In conclusion, our studies highlight a novel mechanism by which cell-free Hypo-Exo facilitate ischemic heart repair via the antiapoptotic miR-125b-5p. Furthermore, we report a novel, rapid and safe method to modify Hypo-Exo to improve their selective targeting to ischemic heart tissue, which increased their therapeutic efficiency in a mouse MI model.

Abbreviations

BZ: border zone; CPCs: cardiac progenitor cells; cTnI: cardiac troponin I; DZ: distant zone; EF%: ejection fraction; ESCV: end systolic chamber volume; Exo: exosomes; FS%: fractional shortening; Hypo-Exo: hypoxia-conditioned bone marrow mesenchymal stem cell- derived exosomes; IHD: ischemic heart disease; IMT: ischemic myocardium-targeted; I/R: myocardial ischemic reperfusion; KD: knockdown; LA: left ventricle; LSM: laser scattering microscopy; LVID: left ventricular internal diameter; MI: myocardial infarction; miRNA: microRNA; MPS: mononuclear phagocyte system; MSC: mesenchymal stem cell; Nor-Exo: normoxia-conditioned bone marrow mesenchymal stem cell-derived exosomes; RV: right ventricle; Scr-Exo: scrambled control modified hypoxia-conditioned bone marrow mesenchymal stem cell- derived exosomes.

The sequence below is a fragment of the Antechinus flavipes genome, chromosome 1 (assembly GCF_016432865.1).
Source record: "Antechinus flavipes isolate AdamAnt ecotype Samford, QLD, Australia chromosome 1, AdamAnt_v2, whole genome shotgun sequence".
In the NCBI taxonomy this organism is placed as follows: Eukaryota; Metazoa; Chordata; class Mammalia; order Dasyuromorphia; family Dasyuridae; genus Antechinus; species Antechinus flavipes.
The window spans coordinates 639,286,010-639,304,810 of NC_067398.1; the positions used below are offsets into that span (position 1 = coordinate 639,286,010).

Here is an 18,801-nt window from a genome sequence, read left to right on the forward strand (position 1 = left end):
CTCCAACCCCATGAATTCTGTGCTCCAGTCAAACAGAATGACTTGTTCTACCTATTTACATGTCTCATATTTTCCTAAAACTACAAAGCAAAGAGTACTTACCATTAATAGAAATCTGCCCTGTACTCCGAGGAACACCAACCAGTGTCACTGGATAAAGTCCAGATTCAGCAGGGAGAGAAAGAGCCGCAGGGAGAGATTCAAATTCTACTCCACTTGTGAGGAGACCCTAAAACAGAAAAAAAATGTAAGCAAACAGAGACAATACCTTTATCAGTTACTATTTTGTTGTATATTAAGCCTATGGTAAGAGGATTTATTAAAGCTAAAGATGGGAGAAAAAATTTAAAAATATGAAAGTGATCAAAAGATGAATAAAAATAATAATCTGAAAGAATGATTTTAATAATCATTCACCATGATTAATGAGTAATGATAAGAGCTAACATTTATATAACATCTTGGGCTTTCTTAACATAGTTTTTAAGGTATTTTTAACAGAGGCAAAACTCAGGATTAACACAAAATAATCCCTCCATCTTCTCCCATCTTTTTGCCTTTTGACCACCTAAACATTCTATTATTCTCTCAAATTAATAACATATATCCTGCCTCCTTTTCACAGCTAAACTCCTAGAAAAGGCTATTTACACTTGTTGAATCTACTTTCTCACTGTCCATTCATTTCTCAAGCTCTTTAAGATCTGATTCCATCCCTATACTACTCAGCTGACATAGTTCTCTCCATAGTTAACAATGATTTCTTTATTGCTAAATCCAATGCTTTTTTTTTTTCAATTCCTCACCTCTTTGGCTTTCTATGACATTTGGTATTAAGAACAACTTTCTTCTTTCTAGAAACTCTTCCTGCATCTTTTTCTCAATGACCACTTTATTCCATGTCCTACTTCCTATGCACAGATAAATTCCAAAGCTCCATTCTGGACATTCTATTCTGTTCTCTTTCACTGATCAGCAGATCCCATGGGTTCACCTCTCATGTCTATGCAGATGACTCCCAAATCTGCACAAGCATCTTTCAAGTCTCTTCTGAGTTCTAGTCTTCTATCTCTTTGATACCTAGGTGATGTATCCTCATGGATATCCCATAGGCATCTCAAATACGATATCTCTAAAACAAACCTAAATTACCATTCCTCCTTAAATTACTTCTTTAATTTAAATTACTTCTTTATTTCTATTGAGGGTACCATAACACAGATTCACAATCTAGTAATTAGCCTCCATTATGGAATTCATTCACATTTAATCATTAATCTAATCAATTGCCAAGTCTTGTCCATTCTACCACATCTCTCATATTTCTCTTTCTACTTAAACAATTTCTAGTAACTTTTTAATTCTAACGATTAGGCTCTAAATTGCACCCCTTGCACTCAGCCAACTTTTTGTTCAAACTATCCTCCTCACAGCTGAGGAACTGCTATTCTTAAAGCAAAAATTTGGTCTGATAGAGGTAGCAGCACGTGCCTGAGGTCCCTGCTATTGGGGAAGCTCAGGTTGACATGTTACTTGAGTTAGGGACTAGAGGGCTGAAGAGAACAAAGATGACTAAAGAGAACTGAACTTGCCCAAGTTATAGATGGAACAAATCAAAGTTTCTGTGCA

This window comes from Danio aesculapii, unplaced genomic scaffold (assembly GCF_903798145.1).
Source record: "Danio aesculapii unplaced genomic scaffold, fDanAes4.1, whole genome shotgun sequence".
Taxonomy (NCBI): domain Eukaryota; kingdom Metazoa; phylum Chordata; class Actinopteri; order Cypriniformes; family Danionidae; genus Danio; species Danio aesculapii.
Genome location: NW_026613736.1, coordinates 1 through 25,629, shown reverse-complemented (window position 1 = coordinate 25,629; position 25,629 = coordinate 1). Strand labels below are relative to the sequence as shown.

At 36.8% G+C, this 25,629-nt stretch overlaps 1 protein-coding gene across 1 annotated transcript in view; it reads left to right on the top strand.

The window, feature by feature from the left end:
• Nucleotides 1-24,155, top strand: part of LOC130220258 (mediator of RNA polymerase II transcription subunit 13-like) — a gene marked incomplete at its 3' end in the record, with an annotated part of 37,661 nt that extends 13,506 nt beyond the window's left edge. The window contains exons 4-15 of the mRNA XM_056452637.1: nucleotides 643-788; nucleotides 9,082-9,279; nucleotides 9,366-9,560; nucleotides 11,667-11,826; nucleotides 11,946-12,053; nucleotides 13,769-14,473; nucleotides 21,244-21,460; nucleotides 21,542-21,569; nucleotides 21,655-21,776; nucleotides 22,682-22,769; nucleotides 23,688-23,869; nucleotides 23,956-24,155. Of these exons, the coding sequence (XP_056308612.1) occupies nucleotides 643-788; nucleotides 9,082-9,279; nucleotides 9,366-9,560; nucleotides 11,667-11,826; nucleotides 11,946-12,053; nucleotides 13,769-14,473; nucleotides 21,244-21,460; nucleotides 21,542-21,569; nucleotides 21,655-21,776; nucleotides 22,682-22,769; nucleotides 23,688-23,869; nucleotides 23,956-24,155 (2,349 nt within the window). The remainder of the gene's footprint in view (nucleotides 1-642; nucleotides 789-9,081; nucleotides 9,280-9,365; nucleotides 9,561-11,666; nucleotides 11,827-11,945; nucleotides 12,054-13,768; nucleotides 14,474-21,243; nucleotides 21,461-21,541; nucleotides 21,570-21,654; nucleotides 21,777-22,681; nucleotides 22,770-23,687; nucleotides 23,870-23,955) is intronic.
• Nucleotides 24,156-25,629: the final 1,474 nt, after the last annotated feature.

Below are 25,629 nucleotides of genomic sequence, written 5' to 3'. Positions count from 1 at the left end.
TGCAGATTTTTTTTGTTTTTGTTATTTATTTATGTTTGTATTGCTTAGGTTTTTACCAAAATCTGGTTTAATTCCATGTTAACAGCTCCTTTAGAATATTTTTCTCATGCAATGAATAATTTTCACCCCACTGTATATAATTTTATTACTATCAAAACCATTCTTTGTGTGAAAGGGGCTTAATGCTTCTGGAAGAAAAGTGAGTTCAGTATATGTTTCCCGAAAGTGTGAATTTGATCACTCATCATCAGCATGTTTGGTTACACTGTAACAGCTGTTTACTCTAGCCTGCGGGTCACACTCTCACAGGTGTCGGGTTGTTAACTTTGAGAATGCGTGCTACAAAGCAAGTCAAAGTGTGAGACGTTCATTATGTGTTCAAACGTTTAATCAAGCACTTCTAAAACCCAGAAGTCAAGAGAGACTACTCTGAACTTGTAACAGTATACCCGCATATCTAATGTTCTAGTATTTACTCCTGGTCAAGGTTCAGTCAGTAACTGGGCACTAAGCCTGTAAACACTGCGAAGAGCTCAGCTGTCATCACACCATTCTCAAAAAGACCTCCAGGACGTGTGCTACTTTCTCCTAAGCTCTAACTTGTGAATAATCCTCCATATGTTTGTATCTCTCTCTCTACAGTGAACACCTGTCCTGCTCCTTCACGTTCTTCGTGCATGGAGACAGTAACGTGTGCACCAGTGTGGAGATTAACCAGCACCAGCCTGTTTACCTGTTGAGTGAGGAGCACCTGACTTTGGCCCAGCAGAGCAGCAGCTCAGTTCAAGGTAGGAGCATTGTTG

Acknowledgements

This study was supported by grants from the National Natural Science Foundation of China (No. 81570239, 81770301, 81670267) and the National Basic Research Program of China (973 Program, No. 2014CB542402). This Work was supported by Grants from the Project of Innovation-driven Plan in Central South University (No. 2016CXS023) and excellent young scientist foundation of NSFC (81822004).

Author Contributions